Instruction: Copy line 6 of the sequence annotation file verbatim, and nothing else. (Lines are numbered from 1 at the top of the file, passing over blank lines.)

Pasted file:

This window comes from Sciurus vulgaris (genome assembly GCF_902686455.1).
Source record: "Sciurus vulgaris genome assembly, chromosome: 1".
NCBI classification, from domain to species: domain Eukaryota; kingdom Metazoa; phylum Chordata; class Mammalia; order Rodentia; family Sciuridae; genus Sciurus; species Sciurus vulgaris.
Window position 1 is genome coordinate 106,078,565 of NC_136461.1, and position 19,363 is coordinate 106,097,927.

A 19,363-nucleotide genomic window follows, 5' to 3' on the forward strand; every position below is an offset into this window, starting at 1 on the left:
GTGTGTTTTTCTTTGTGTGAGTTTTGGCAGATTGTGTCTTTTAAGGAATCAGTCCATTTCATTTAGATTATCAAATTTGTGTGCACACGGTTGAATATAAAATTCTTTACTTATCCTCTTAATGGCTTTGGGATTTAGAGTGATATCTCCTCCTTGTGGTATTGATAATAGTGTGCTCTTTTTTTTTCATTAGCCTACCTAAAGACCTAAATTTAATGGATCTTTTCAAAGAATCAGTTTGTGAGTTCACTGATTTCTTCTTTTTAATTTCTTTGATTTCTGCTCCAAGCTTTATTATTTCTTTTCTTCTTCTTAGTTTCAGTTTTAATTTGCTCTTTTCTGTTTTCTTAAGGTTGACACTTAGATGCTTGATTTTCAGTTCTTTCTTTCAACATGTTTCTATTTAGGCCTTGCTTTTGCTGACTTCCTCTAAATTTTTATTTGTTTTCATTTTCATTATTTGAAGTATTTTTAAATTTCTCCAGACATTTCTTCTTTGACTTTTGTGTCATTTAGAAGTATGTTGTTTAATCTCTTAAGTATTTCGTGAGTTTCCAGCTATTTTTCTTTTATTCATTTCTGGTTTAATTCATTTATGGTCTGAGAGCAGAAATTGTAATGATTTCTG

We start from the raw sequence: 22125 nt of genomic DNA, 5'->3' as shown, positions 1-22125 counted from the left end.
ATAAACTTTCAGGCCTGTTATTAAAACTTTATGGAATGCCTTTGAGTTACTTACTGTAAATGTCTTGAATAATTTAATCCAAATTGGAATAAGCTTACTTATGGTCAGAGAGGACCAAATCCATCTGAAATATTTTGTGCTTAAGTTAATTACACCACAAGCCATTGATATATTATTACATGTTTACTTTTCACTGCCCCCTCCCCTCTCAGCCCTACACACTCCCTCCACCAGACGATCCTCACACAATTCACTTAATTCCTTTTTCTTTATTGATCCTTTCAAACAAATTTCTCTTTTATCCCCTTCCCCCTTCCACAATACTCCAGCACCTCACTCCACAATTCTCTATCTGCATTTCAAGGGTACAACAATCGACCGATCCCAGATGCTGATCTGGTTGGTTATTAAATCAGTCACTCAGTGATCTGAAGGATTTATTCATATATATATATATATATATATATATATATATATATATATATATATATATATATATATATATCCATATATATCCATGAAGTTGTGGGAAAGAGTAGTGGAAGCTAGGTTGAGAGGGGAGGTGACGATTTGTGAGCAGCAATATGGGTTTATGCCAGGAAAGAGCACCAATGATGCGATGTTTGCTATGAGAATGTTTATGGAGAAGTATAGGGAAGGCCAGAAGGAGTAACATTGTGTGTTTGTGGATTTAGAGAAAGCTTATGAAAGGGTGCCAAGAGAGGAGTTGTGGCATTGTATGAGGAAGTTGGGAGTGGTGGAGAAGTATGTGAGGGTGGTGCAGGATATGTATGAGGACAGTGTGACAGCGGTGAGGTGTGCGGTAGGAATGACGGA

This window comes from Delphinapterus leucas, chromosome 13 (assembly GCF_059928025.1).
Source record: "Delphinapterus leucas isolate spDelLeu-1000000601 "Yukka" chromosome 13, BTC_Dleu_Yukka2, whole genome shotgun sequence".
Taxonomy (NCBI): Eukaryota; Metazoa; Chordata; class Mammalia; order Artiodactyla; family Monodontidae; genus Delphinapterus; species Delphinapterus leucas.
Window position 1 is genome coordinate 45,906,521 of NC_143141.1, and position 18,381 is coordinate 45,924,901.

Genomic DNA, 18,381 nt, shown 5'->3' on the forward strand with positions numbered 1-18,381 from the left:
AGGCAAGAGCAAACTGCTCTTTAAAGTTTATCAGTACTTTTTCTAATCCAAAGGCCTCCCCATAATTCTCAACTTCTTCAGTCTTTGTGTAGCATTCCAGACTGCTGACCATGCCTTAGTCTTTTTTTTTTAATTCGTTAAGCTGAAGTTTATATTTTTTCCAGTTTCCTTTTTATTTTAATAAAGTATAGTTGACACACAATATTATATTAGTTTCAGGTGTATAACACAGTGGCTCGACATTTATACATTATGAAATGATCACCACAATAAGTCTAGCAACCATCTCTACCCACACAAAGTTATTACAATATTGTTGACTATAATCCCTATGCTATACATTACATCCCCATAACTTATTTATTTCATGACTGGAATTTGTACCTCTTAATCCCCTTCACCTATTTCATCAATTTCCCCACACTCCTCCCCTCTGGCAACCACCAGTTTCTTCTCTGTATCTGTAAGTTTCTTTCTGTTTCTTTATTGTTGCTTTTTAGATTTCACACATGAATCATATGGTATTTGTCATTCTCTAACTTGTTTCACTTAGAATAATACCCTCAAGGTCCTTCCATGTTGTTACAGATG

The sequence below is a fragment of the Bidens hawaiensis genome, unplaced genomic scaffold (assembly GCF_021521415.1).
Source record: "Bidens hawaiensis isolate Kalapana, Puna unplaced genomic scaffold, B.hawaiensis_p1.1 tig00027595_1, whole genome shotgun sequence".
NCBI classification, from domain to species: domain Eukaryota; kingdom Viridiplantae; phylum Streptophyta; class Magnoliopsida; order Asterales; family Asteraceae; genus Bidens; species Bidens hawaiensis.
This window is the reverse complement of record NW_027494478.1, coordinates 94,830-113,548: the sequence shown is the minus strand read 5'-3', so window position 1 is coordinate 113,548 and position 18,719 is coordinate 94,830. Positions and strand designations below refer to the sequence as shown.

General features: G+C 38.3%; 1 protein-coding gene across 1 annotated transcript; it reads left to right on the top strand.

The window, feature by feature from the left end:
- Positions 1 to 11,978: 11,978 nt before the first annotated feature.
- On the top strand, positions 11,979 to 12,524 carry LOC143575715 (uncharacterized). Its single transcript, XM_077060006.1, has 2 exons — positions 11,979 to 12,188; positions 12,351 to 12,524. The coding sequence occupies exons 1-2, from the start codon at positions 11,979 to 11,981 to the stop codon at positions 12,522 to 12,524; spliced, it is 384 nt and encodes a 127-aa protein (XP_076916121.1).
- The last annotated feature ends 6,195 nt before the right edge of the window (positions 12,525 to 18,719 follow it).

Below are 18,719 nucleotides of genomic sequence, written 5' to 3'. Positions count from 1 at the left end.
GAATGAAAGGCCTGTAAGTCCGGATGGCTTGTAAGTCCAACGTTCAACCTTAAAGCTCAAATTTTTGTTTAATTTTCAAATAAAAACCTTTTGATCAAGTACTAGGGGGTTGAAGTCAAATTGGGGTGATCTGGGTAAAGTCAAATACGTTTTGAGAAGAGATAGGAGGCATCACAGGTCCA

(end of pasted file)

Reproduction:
GTGTGTTTTTCTTTGTGTGAGTTTTGGCAGATTGTGTCTTTTAAGGAATCAGTCCATTTCATTTAGATTATCAAATTTGTGTGCACACGGTTGAATATAAAATTCTTTACTTATCCTCTTAATGGCTTTGGGATTTAGAGTGATATCTCCTCCTTGTGGTATTGATAATAGTGTGCTCTTTTTTTTTCATTAGCCTACCTAAAGACCTAAATTTAATGGATCTTTTCAAAGAATCAGTTTGTGAGTTCACTGATTTCTTCTTTTTAATTTCTTTGATTTCTGCTCCAAGCTTTATTATTTCTTTTCTTCTTCTTAGTTTCAGTTTTAATTTGCTCTTTTCTGTTTTCTTAAGGTTGACACTTAGATGCTTGATTTTCAGTTCTTTCTTTCAACATGTTTCTATTTAGGCCTTGCTTTTGCTGACTTCCTCTAAATTTTTATTTGTTTTCATTTTCATTATTTGAAGTATTTTTAAATTTCTCCAGACATTTCTTCTTTGACTTTTGTGTCATTTAGAAGTATGTTGTTTAATCTCTTAAGTATTTCGTGAGTTTCCAGCTATTTTTCTTTTATTCATTTCTGGTTTAATTCATTTATGGTCTGAGAGCAGAAATTGTAATGATTTCTG